We often think about diet and exercise as the pillars of good health. However, another important pillar crucial to keeping your body in optimal condition, particularly for athletic performance, is hydration.
Water makes up 60% of our bodies and is required by every cell and organ to function. It’s even more critical than food to keeping us alive. Did you know we can go weeks without food, but only three or four days without water?!
When we are active, our bodies lose water at an accelerate rate. Water evaporates through our sweat and in our breath, so the higher the intensity of the workout, the hotter the environment, the more water we will lose.
What are the effects of dehydration?
For performance athletes, hydration is not just a matter of health. Proper hydration, particularly for training and competition, requires conscious preparation and maintenance. Without it, your performance could suffer. Dehydration impacts nearly every aspect of mind/body performance.
Brain function: motor skills, reaction time, ability to focus, decision making. All be impaired by dehydration.
Body Function: nausea or gastric distress, elevation of heart rate and body temperature.
Muscle Function: muscles can tire quicker and potentially cramp.
Fatigue: the weight of fatigue creates additional mental and physical barriers to achieving performance goals.
In most cases, it’s not possible to completely replace the water that is lost during the course of strenuous activity. However, there are ways to practice mindfulness, ensuring best-case hydration levels to support rather than hurt your performance.
Hydration is a habit of self-care
Just like being conscious of eating healthy and keeping active, being mindful of when and how you hydrate goes a long way towards keeping your body humming and ready to perform. While the standard guideline is to drink at least 8 cups of water (64 ounces a day, aka two 32oz Hydro Flasks), if you habitually drink caffeinated drinks or are active, consider 8 cups the bare minimum. A good rule of thumb is to start the day drinking at least 8 ounces of water since we tend to wake up dehydrated. Make a habit to keep water close by so you can sip it throughout the day. Drink water with your meals, and ALWAYS drink when you feel thirsty. Good habits equal good health.
Practice body mindfulness
Listen to your body. Practice being mindful to the signals it sends you, the same way you notice when the check engine light comes on in your car. If you feel thirsty, you definitely need water. If you are feeling low energy or mentally foggy, try reaching for water before that energy drink. When you are well-hydrated, your pee should be a pale yellow color. If it’s darker than that, you need to up your hydration game.
Have a hydration routine for your workouts
Most people have their warmup and cooldown routines down pat. This same discipline is needed when approaching hydration. On top of a daily habit of good hydration practices, you need to properly prepare for the surge of water loss that exercise brings. The American Council on Exercise recommends drinking 17-20 ounces of water within 2-3 hours of your workout to prepare your body. Drink another 8 ounces during your warm up. You want to drink enough to lubricate your system, but not so much it’s sloshing around in your belly. Too much water can be uncomfortable and also cause nausea or gastric distress, two issues that are the last things you need when you’re pushing your body to the limit. Make sure to drink water in small amounts—often and as needed—during workouts. End your workout with at least 8 ounces to replace some of the water that was lost. And remember, if you’re someone who likes to grab a beer after the gym, alcohol is dehydrating so make sure you’re drinking water along with that beer.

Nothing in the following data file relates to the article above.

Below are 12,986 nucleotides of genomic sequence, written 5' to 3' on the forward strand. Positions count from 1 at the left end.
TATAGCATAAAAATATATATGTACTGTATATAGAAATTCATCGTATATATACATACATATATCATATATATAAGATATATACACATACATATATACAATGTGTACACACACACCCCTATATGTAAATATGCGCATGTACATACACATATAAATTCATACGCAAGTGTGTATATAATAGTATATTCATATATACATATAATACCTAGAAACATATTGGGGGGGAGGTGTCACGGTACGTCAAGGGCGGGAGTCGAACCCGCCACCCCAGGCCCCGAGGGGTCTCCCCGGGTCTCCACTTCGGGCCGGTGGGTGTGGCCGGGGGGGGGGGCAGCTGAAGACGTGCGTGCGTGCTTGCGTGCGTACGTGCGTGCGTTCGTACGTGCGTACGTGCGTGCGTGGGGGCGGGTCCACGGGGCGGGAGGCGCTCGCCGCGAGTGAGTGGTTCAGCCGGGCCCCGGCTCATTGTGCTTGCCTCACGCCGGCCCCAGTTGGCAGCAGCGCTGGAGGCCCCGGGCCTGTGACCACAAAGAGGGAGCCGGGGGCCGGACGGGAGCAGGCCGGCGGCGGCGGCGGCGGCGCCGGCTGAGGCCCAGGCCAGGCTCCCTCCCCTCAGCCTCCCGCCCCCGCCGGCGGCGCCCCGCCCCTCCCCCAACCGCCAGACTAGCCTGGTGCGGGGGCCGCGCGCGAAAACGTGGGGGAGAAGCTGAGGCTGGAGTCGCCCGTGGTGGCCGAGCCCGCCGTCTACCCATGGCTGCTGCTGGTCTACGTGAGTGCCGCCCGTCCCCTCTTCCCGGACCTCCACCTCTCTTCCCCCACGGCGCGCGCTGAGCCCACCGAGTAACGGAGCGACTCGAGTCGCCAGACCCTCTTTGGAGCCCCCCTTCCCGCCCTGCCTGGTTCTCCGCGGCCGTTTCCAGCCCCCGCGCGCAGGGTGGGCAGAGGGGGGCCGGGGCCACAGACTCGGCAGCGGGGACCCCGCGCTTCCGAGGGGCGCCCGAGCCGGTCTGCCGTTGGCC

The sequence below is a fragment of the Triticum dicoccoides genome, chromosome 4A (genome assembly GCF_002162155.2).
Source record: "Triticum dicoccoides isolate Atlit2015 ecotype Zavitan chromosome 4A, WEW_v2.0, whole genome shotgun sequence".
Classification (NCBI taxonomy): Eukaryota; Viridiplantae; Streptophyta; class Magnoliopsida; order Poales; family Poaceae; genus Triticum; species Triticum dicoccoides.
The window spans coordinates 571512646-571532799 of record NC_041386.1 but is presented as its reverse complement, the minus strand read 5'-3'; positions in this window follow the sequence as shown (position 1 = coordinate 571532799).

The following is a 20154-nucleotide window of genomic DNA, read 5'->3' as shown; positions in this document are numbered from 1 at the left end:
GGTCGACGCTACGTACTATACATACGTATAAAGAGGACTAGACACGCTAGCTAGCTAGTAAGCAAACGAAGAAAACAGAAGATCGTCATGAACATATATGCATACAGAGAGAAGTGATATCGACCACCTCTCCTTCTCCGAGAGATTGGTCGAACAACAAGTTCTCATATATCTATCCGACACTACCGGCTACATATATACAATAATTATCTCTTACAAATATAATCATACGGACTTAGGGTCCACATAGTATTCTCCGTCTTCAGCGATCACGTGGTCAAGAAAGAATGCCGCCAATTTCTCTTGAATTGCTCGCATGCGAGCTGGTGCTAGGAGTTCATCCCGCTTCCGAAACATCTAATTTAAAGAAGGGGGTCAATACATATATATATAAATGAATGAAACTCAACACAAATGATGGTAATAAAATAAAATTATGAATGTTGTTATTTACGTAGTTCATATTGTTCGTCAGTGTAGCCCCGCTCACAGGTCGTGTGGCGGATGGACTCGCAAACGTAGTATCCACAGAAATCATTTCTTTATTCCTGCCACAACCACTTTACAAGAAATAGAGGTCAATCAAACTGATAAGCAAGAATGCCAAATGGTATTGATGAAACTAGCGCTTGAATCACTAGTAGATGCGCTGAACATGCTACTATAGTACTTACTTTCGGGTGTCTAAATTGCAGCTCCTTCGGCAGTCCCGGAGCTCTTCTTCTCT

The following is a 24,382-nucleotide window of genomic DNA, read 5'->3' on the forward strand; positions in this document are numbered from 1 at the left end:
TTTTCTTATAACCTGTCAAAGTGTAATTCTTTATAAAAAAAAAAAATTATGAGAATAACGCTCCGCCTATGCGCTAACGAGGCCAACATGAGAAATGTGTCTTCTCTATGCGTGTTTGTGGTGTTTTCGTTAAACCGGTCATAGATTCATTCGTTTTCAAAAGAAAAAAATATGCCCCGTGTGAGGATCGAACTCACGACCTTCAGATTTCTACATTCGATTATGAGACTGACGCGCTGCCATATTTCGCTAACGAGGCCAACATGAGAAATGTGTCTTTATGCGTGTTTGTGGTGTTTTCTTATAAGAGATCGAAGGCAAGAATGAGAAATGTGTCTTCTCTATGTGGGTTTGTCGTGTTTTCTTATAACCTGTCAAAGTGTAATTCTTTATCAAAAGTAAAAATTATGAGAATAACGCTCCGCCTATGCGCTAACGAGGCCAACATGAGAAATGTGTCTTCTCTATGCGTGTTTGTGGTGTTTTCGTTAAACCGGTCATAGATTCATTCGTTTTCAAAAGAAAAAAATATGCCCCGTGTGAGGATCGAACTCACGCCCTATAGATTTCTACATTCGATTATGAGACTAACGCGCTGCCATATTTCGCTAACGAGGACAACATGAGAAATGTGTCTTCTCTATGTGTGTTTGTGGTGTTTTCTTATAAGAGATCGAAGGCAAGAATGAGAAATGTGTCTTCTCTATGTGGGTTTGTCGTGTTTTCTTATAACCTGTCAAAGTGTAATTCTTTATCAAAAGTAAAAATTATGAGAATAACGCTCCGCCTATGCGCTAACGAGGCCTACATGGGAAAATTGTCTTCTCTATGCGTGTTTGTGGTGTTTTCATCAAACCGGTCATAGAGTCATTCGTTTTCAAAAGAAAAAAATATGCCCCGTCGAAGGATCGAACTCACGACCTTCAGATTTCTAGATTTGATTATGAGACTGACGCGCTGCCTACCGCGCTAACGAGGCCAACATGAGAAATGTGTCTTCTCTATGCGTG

Dealing with electrolyte loss
When you sweat, you don’t just lose water—you lose electrolytes as well. Electrolytes are essential minerals such as sodium, calcium, magnesium, and potassium that are key to the vital functions of the body. Specific to exercise, they regulate muscle contractions and help your body absorb water. This is why endurance athletes can suffer muscle cramps after prolonged activity. If your activity involves prolonged exertion or you have a tendency to cramp, one way to deal with this is adding an electrolyte mix to your water supply. Beware that many sports drinks have excessive sugar (carbs), sodium (salt), and caffeine which can be further dehydrating. If you do suffer a muscle cramp, rub Miracle Sports Cream on cramp right away to quickly relax the muscles before the cramp causes excessive damage to the tissue.
Good hydration is very simple to achieve but easy to overlook as it requires awareness and constant upkeep. If you spend a lot of time managing your diet and workout plan, understand that proper hydration is just as important. Practicing mindfulness towards hydration habits supports your mind, body and performance goals. Listening to your body ensures it gets what it needs to smash those goals.
Now go fill up your water bottle and get to work!